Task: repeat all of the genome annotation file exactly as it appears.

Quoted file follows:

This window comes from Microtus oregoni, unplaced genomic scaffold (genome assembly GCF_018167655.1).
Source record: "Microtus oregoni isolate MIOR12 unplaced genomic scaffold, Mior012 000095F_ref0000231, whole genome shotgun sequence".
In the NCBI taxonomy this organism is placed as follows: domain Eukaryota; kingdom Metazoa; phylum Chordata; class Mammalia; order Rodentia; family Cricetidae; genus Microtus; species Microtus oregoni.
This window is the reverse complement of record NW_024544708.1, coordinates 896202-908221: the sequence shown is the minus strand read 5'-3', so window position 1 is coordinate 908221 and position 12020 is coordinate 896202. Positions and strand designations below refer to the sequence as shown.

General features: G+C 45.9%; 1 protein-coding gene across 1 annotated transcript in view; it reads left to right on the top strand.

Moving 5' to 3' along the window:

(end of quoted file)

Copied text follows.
This window comes from Microtus oregoni, unplaced genomic scaffold (genome assembly GCF_018167655.1).
Source record: "Microtus oregoni isolate MIOR12 unplaced genomic scaffold, Mior012 000095F_ref0000231, whole genome shotgun sequence".
In the NCBI taxonomy this organism is placed as follows: domain Eukaryota; kingdom Metazoa; phylum Chordata; class Mammalia; order Rodentia; family Cricetidae; genus Microtus; species Microtus oregoni.
This window is the reverse complement of record NW_024544708.1, coordinates 896202-908221: the sequence shown is the minus strand read 5'-3', so window position 1 is coordinate 908221 and position 12020 is coordinate 896202. Positions and strand designations below refer to the sequence as shown.

General features: G+C 45.9%; 1 protein-coding gene across 1 annotated transcript in view; it reads left to right on the top strand.

Moving 5' to 3' along the window: